An investigation into Arron Banks, a backer of a pro-Brexit campaign, found no evidence that the money for it came from a third party. The political establishement claimed he was illegally pouring Russian funds into the endeavor.
The UK’s National Crime Agency (NCA) announced it has shut down investigation into Banks after finding no evidence he broke the law in loaning £8 million ($10 million) to his own pro-Brexit campaign Leave. EU ahead of the 2016 referendum. The loan came from the company Rock Holdings Ltd, owned by Banks, and went to Better for the Country Ltd, which managed the campaign.
The Electoral Commission referred the case to the NCA last year, saying it suspected a third party was the original source of the money. In a public statement on Tuesday, the NCA said it found “no evidence that any criminal offences have been committed” by Banks. Likewise, no evidence was found that he “received funding from any third party to fund the loans, or that he acted as an agent on behalf of a third party.”
The NCA’s announcement is the second blow to the narrative in as many weeks. Earlier, the Metropolitan Police said they will take no further action against Banks and Leave.EU over alleged spending offences. That probe was also launched at the request of the Electoral Commission and found “some technical breaches of electoral law” but “insufficient evidence to justify any further criminal investigation,” the statement said.The third party was presumed to be the government of Russia, which many Remainers accuse of boosting their Leaver opponents financially and with clandestine activities on social media. This notion may, for some, ease the pain caused by the cringeworthy way the UK is now parting ways with the EU, but it has a few problems in terms of actual evidence.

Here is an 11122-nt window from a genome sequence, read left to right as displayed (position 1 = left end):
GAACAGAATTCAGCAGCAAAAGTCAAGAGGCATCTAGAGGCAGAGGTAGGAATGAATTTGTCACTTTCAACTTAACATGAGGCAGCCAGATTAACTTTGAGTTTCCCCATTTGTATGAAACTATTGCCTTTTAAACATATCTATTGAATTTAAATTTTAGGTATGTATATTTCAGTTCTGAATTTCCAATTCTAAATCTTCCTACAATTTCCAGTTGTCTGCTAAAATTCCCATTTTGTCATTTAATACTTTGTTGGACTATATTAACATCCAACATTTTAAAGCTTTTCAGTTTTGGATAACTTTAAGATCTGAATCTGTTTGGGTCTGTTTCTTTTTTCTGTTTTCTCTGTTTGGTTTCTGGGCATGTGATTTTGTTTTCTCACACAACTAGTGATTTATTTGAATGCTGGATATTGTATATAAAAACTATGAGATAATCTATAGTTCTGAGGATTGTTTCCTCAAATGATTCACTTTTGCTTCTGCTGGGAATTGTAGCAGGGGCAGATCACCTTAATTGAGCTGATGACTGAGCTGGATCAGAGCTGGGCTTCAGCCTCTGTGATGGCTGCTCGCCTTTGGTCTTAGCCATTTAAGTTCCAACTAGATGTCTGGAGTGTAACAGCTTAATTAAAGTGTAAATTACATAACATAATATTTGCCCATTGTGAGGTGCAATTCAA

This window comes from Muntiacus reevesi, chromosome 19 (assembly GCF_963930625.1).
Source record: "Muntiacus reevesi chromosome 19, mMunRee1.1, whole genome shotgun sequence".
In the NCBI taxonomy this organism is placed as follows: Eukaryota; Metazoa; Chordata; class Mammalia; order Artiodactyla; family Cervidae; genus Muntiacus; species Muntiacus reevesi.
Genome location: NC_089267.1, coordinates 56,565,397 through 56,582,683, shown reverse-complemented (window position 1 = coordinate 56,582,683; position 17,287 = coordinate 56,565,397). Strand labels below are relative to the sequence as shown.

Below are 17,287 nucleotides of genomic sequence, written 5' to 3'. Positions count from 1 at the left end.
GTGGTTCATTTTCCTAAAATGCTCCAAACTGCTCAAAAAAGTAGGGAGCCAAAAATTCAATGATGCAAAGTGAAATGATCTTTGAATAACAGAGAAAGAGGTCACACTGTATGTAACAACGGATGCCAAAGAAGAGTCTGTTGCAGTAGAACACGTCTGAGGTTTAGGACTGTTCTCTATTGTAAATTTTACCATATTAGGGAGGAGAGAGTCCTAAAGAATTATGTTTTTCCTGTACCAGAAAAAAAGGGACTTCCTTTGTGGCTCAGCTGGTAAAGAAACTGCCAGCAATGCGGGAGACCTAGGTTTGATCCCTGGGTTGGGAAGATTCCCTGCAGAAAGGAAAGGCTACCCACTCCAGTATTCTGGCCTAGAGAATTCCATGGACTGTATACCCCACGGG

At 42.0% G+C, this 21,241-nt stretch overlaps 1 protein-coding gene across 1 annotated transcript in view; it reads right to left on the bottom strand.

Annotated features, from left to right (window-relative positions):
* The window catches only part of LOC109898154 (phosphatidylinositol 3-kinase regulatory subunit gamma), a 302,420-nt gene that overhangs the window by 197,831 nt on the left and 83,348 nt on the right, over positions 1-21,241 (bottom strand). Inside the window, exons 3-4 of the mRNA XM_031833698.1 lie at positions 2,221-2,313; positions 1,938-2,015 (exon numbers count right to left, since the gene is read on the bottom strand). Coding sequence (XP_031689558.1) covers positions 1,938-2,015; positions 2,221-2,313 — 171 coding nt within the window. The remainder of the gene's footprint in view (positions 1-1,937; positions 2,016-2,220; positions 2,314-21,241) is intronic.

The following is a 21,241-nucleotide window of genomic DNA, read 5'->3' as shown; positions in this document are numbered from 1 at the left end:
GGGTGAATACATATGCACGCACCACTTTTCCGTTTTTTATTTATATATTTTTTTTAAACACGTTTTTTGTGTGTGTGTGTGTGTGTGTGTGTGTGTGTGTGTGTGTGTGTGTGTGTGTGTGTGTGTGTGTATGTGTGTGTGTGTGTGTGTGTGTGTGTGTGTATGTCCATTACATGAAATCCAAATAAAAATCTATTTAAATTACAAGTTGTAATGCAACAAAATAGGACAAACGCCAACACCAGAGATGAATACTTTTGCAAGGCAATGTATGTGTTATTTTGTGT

Banks, who said he was being targeted by a biased Electoral Commission and pro-Remain politicians and journalists in a smear campaign, is now able to take a victory lap. “Victory is sweet .. poor little remainer!” he tweeted in response to one of his critics sharing the news. Banks also threatened the commission with a £10 million lawsuit for damaging his reputation.
Nigel Farage, who was Banks’ partner in the Leave.EU campaign, said “heads must roll” for the mistreatment of the businessman, and that the commission should be first in line for the chopping block.
The commission lamented the NCA’s decision, saying it demonstrated an “apparent weakness of the law” that “allows overseas funds into UK politics.” Which apparently means they think that the problem was that investigators didn’t search hard enough, not that there was nothing there to find.
Hunting for the Kremlin’s shadow behind domestic troubles is a popular activity these days, especially since the consequences are insignificant for those involved when they are eventually proven wrong.